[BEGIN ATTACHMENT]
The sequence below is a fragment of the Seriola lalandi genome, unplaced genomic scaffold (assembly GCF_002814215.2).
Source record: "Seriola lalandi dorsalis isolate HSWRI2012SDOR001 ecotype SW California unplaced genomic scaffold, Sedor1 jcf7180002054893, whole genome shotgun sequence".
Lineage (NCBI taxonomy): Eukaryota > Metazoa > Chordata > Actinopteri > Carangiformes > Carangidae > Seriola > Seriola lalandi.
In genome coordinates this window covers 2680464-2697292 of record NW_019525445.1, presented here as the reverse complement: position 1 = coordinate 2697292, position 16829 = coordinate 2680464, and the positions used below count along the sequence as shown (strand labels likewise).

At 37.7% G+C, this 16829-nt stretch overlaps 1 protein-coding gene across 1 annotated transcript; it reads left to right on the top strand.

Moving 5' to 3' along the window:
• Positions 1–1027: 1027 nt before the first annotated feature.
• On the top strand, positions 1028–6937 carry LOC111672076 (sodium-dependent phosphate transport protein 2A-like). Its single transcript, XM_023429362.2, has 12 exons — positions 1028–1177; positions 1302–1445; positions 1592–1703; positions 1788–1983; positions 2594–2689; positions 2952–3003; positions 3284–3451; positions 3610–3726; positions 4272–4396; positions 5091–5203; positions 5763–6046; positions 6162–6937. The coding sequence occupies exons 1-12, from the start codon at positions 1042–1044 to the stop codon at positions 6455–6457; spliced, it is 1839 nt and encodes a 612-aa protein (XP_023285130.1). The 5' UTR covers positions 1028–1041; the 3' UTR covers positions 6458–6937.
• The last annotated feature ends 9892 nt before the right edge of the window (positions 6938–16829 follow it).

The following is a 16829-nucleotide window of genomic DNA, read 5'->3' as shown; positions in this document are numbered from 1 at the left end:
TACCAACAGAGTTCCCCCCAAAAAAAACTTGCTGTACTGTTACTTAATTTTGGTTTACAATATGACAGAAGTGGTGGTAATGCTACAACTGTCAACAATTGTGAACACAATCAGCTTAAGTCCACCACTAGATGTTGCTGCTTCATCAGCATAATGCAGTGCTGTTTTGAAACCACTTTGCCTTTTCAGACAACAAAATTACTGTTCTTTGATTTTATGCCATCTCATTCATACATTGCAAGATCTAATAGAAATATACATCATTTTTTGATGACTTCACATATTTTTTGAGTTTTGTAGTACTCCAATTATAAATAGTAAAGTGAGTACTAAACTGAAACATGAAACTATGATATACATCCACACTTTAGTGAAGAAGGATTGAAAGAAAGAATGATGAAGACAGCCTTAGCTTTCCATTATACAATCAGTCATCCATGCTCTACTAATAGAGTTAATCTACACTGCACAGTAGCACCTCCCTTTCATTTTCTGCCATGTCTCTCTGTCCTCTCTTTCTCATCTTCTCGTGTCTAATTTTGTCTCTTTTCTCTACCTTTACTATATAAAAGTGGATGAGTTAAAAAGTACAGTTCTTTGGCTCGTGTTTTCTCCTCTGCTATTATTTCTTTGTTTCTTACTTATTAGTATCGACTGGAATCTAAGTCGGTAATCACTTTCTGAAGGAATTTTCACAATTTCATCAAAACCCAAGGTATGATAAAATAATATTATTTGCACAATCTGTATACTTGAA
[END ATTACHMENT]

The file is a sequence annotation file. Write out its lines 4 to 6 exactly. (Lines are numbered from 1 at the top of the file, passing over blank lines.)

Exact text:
In genome coordinates this window covers 2680464-2697292 of record NW_019525445.1, presented here as the reverse complement: position 1 = coordinate 2697292, position 16829 = coordinate 2680464, and the positions used below count along the sequence as shown (strand labels likewise).

At 37.7% G+C, this 16829-nt stretch overlaps 1 protein-coding gene across 1 annotated transcript; it reads left to right on the top strand.

Moving 5' to 3' along the window: